Still working on the scrappy sweater, and returned to a cotton ring scarf I was knitting before Xmas and forgot about. It’s close to done, depending how long I want it. I would really like to finish up the yarn, no leftovers. So that’s how long it will be. Maybe with a fringe, too. Hmmm. I had also started a pretty granny square afghan up at Lake Tahoe, in mountain colors (shades of blue, green, brown and white). It is about 4 ft square, but not quite big enough yet. Coincidentally, it’s the same colors as our bedroom. I had in mind to crochet this at Tahoe, and keep the spirit of Tahoe alive with us all year. Whilst watching that silly show American Idol, I picked up the crochet hook and off I went. This could be a good match — watching mindnumbing TV and crocheting a simple pattern. I sense progress.

I added some sewing to my list, because of yesterday’s living room re-do. This is the cheapest living room re-do ever. All we did was rearrange a very few things, and bring in some quilts and plants from another room. We went from a very black and tan room to a creamy/pink/floral room in no time. The black and leopard sofa is still here, but with tan and dusty pink pillows (new covers, from stash fabric, to be sewn soon). A large beige afghan over the black lightens the color scheme. No surprise here, but Simone (daughter #2) and I picked colors out of the wall quilt, designed by me but pieced and sewn by my mom, and we played up the floral and salmony-pink tones. It works with the tans and even with the black. Go figure.

I know, boring without photos. But I don’t want to run upstairs yet again for my camera. Photos when it’s sunny tomorrow, promise.

Mish-Mash Potato Hash
Wrote a few little letters to friends, made a few calls, did a few chores, and now I’m thinking it’s time for tea. Prissy Pants McGee here, huh? I already wrote my poem for today (I’m in a month-long writing challenge, not writing a novel, but a poem per day, which is just as hard. If not harder. Seriously.). I cleaned up. I thought deep thoughts.

Kids are out in the world — Mia on her last few days of her Deep South tour. Austin at school. Simone at school and around town. Ana at work in SF. Patrick, my Mr. Husband, with his nose to the grindstone. And here I am. Trying to make the words flow, the juices run, and keep it all moving.

Advice to Aspiring Writers: Somedays there is only try. Today there is do.

weekend rain, and sun

What I learned this weekend: that clothes on a clothesline do not dry in the rain. That clothes left overnight on the clothesline, dry or wet, end up as playthings for raccoons. That wet clothes that get wetter in the rain will break the clothesline.

Now I have just one clothesline. Quite annoying.

Because it rained on Saturday, I saved a lot of energy by not doing much laundry, and attempting to hang out what I did wash…when it wasn’t raining. That didn’t work so well. Hey, live and learn.We did not use the heater at all this weekend, though it was chilly and damp (relative to the rest of all y’all in colder places). Socks, sweaters and blankies…lots of snuggling with library books and recyled cats and cups of organic loose leaf tea. (Mr Husband’s version was hot tea and a cat and the ongoing football games. Go, Bears.)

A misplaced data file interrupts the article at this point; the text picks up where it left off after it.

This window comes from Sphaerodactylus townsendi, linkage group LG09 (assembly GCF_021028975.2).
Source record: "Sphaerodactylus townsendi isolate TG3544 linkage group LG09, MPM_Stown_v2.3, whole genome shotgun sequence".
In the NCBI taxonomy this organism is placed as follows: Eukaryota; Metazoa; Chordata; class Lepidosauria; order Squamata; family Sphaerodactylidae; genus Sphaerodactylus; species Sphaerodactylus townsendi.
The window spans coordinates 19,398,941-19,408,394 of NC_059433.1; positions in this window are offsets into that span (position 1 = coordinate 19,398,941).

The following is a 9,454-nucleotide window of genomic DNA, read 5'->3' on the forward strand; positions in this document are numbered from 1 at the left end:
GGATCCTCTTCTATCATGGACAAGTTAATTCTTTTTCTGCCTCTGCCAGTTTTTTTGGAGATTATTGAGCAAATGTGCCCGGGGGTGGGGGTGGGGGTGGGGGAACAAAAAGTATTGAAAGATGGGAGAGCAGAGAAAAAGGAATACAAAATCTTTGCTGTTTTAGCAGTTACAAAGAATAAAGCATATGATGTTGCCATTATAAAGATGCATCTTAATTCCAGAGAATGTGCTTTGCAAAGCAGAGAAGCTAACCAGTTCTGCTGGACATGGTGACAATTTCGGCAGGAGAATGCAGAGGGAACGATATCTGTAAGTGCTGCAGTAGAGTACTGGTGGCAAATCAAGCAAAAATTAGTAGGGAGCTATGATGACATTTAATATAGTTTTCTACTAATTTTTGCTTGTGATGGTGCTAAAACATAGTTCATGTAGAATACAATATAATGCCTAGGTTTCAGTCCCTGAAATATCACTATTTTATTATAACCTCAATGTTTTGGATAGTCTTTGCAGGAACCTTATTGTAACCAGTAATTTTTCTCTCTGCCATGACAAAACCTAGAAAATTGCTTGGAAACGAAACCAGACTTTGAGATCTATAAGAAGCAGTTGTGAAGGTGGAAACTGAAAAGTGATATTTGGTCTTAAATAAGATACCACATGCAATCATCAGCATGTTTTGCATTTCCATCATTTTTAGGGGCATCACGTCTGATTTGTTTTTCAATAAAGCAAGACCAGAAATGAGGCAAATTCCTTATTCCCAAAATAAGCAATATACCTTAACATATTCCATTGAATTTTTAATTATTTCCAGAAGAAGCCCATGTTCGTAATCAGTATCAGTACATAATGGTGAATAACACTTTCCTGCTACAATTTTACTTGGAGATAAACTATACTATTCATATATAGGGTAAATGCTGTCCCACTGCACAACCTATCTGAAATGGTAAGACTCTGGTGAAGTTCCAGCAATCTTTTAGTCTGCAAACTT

I got our local CSA (local farmer produce) box on Friday — which I’m starting to order again now that our garden has finished, and by getting it Friday, we no longer have that weekend-with-no-food problem that quickly leads to telephone-for-takeout syndrome. So instead, we ate well this weekend, with fresh strawberries, black grapes, apples, bok choy, celery, and more vegies than I can remember. All of that was local and organic. Yum…

The teenagers were out riding their fixies (fixed gear bikes) in the rain, which must be fun, since they have no brakes and have to skid to stop. They came in, a horde of them at about 6:30 p.m. I happened to have a jar of pesto in the cupboard, so made a vat of green spaghetti, a big salad and pulled a Safari’d foccaccia out of the freezer. As soon as they were eating dinner, I whipped up a quick coffee cake for dessert, with cocoa and walnuts on top, since we had nothing else to offer. Coffee cakes bake quickly, like 35 minutes, so before long the kids were eating warm cake with melting chocolate and chopped nuts. Mr Husband and I had our pasta with the last of the homemade garden tomato sauce from earlier in the week = no waste!

We had to feed all these kids again in the morning, so out came the wafflemaker and I made a fruit salad with seasonal fruits — persimmons, black grapes, apples, oranges. Yum. Plus a boatload of eggs. One of the teens actually got up and made coffee so it was hot when I came down. A miracle!

I made another pass at my living room, eliminating all the rest of the crap piles — ALL of them, and had my LR in order for a writers’ meeting Sunday at noon.

We had another clean-out-the-fridge soup on Sunday with a couple of packets of udon (thick Japanese noodles), our fresh bok choy, some mushrooms and onion from the fridge, and leftover chicken breast. I left the chicken in a dish next to the pot so that the vegetarians among us could eat soup without meat, and the omnivores could have it or not. We finished the weekend by sorting a big pile of laundry and *Putting It Away* (in our room, another miracle!) and watching a movie from our DVD collection. Free fun!

So there you go. Happy Monday, all.

me me me and tea

I have this thing about loose leaf tea lately. Like, it never occurred to me to drink it because it’s just a pain in the patoot to measure the leaves and they get all wet and stick to everything and then you have to scrape them out of the strainer and blah blah blah.

But, for some reason, lately I’ve been drinking loose leaf tea and using my tea strainer (I have a couple of cute ones — shaped like a house or a tea cup, but I like the round one best). And it feels rather nice to be enjoying a beverage that does not produce much waste and is good for you. Not even a tea bag. Loose tea comes in a tin, which is reusable or recyclable, and there’s no paper waste. I like that. So, although on occasion I will gladly use a tea bag if that’s what is available, these days I’m paring it down to essentials. Just the tea and the strainer, and a cup of hot water.